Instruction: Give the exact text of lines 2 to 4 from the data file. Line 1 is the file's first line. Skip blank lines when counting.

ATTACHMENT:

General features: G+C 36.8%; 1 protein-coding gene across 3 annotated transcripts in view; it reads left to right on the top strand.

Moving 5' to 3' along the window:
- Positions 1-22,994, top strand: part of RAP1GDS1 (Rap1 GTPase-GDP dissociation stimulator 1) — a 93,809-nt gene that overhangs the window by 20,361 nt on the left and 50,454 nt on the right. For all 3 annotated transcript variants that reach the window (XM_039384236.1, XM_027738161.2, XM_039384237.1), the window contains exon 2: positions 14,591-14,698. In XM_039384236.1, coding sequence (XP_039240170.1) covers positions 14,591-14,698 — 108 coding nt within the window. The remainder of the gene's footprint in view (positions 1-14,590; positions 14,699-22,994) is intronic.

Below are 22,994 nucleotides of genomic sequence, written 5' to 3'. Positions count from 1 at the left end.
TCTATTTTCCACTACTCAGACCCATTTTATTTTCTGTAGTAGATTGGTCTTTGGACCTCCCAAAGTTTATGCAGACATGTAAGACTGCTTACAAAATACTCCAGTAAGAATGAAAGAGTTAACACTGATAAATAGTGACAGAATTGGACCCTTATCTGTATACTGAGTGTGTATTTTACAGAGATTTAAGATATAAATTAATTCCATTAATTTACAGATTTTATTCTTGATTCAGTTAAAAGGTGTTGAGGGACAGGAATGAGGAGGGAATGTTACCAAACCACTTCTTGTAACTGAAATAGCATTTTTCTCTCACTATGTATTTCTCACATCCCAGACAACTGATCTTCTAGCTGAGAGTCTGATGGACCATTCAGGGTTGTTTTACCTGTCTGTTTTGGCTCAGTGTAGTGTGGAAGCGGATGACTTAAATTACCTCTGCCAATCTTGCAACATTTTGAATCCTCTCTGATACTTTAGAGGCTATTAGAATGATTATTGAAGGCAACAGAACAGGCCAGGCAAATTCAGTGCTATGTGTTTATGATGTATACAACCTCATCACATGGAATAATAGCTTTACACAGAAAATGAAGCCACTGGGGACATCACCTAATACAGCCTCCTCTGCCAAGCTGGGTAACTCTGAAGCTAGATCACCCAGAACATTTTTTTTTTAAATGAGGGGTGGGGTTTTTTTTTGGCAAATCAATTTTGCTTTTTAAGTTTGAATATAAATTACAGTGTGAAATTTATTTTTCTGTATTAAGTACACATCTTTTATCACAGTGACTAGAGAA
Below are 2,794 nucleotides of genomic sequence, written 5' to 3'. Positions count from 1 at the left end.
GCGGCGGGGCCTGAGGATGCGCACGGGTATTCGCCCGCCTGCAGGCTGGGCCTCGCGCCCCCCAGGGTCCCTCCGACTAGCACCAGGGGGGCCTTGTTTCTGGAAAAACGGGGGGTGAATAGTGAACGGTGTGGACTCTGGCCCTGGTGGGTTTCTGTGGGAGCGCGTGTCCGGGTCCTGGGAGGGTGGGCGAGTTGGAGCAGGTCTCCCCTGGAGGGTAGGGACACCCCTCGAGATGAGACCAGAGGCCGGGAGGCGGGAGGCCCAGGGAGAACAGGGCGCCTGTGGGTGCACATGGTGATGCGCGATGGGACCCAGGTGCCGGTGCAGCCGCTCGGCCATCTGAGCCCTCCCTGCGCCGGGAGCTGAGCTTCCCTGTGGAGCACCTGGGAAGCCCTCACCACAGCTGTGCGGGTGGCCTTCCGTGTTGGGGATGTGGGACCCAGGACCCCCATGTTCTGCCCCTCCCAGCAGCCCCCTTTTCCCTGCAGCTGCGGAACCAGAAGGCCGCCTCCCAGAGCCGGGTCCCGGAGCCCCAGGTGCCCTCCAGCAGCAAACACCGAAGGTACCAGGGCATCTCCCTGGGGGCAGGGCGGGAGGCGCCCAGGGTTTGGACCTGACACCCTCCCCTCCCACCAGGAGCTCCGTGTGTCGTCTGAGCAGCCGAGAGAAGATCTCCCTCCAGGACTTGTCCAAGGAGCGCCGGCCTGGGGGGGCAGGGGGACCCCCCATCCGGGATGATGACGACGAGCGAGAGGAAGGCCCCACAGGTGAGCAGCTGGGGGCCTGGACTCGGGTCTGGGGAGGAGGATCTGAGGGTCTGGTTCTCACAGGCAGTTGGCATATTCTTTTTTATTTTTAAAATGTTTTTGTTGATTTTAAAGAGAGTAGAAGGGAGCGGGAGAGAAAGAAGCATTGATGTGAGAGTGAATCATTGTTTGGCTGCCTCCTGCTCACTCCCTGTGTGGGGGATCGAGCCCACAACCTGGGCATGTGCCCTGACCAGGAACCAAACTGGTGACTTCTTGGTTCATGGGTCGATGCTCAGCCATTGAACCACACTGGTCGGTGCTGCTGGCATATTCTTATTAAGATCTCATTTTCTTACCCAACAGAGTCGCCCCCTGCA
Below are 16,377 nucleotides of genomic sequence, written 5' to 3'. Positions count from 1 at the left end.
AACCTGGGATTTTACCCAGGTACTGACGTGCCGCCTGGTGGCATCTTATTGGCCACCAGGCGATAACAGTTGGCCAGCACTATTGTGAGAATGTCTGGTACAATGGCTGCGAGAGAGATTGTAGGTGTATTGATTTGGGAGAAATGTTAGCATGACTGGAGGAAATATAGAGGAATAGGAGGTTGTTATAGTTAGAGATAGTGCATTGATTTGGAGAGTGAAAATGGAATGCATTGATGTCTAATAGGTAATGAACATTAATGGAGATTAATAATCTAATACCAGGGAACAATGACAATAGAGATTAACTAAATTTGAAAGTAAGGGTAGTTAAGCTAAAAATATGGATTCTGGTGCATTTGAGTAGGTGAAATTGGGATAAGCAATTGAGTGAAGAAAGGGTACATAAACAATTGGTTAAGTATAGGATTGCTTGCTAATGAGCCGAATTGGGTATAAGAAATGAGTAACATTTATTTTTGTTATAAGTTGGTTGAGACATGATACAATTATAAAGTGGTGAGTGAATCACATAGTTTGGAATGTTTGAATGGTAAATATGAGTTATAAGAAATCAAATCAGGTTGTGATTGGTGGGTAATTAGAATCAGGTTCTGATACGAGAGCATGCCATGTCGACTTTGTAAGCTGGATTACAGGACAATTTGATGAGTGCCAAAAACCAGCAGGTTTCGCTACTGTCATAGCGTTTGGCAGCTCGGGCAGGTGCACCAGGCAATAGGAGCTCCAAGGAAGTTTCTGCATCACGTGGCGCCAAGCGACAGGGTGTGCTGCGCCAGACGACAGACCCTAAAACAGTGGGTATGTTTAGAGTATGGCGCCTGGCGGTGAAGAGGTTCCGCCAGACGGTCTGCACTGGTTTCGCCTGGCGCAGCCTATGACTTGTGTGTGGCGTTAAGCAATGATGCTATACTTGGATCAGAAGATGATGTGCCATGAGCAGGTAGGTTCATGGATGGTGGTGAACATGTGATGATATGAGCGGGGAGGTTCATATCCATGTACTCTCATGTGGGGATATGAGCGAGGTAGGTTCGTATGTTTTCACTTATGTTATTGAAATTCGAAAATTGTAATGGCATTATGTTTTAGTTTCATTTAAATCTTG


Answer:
Moving 5' to 3' along the window:
- Positions 1-22,994, top strand: part of RAP1GDS1 (Rap1 GTPase-GDP dissociation stimulator 1) — a 93,809-nt gene that overhangs the window by 20,361 nt on the left and 50,454 nt on the right. For all 3 annotated transcript variants that reach the window (XM_039384236.1, XM_027738161.2, XM_039384237.1), the window contains exon 2: positions 14,591-14,698. In XM_039384236.1, coding sequence (XP_039240170.1) covers positions 14,591-14,698 — 108 coding nt within the window. The remainder of the gene's footprint in view (positions 1-14,590; positions 14,699-22,994) is intronic.

Below are 22,994 nucleotides of genomic sequence, written 5' to 3'. Positions count from 1 at the left end.